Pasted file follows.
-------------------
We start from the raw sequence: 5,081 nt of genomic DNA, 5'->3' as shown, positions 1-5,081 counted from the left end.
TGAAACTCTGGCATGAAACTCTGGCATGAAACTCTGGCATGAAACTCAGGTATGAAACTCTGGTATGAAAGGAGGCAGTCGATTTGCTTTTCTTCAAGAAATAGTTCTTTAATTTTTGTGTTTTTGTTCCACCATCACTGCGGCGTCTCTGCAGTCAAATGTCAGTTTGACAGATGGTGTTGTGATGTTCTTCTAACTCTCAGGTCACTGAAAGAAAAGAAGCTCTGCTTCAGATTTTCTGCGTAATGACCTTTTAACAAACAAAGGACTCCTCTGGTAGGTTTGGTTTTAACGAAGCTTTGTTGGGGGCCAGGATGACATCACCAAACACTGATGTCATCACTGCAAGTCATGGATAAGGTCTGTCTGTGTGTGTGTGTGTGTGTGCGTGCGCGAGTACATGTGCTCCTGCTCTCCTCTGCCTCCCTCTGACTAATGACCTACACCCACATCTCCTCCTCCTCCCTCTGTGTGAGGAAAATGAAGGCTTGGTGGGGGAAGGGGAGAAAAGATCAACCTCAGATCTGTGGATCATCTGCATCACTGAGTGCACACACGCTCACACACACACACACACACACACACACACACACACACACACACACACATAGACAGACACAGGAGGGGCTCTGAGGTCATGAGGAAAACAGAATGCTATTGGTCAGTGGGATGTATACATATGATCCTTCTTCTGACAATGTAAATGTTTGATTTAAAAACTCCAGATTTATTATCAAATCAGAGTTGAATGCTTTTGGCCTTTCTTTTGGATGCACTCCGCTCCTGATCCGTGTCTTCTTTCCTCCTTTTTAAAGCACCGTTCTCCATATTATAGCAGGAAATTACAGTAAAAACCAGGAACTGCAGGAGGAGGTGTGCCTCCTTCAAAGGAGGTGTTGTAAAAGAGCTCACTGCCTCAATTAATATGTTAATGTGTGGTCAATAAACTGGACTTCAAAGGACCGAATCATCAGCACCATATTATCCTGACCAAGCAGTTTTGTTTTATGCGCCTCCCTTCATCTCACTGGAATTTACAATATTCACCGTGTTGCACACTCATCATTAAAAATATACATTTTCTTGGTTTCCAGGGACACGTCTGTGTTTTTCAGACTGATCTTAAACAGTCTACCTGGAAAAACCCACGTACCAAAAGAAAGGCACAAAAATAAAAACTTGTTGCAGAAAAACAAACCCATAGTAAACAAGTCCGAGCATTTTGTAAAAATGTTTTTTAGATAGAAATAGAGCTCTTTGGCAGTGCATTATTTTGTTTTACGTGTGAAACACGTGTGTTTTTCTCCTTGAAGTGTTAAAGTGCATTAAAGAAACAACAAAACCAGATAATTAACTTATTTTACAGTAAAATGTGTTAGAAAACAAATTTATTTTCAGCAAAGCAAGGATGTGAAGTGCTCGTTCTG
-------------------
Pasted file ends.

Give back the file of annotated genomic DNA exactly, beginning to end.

We start from the raw sequence: 5,081 nt of genomic DNA, 5'->3' as shown, positions 1-5,081 counted from the left end.
TGAAACTCTGGCATGAAACTCTGGCATGAAACTCTGGCATGAAACTCAGGTATGAAACTCTGGTATGAAAGGAGGCAGTCGATTTGCTTTTCTTCAAGAAATAGTTCTTTAATTTTTGTGTTTTTGTTCCACCATCACTGCGGCGTCTCTGCAGTCAAATGTCAGTTTGACAGATGGTGTTGTGATGTTCTTCTAACTCTCAGGTCACTGAAAGAAAAGAAGCTCTGCTTCAGATTTTCTGCGTAATGACCTTTTAACAAACAAAGGACTCCTCTGGTAGGTTTGGTTTTAACGAAGCTTTGTTGGGGGCCAGGATGACATCACCAAACACTGATGTCATCACTGCAAGTCATGGATAAGGTCTGTCTGTGTGTGTGTGTGTGTGTGCGTGCGCGAGTACATGTGCTCCTGCTCTCCTCTGCCTCCCTCTGACTAATGACCTACACCCACATCTCCTCCTCCTCCCTCTGTGTGAGGAAAATGAAGGCTTGGTGGGGGAAGGGGAGAAAAGATCAACCTCAGATCTGTGGATCATCTGCATCACTGAGTGCACACACGCTCACACACACACACACACACACACACACACACACACACACACACACACATAGACAGACACAGGAGGGGCTCTGAGGTCATGAGGAAAACAGAATGCTATTGGTCAGTGGGATGTATACATATGATCCTTCTTCTGACAATGTAAATGTTTGATTTAAAAACTCCAGATTTATTATCAAATCAGAGTTGAATGCTTTTGGCCTTTCTTTTGGATGCACTCCGCTCCTGATCCGTGTCTTCTTTCCTCCTTTTTAAAGCACCGTTCTCCATATTATAGCAGGAAATTACAGTAAAAACCAGGAACTGCAGGAGGAGGTGTGCCTCCTTCAAAGGAGGTGTTGTAAAAGAGCTCACTGCCTCAATTAATATGTTAATGTGTGGTCAATAAACTGGACTTCAAAGGACCGAATCATCAGCACCATATTATCCTGACCAAGCAGTTTTGTTTTATGCGCCTCCCTTCATCTCACTGGAATTTACAATATTCACCGTGTTGCACACTCATCATTAAAAATATACATTTTCTTGGTTTCCAGGGACACGTCTGTGTTTTTCAGACTGATCTTAAACAGTCTACCTGGAAAAACCCACGTACCAAAAGAAAGGCACAAAAATAAAAACTTGTTGCAGAAAAACAAACCCATAGTAAACAAGTCCGAGCATTTTGTAAAAATGTTTTTTAGATAGAAATAGAGCTCTTTGGCAGTGCATTATTTTGTTTTACGTGTGAAACACGTGTGTTTTTCTCCTTGAAGTGTTAAAGTGCATTAAAGAAACAACAAAACCAGATAATTAACTTATTTTACAGTAAAATGTGTTAGAAAACAAATTTATTTTCAGCAAAGCAAGGATGTGAAGTGCTCGTTCTG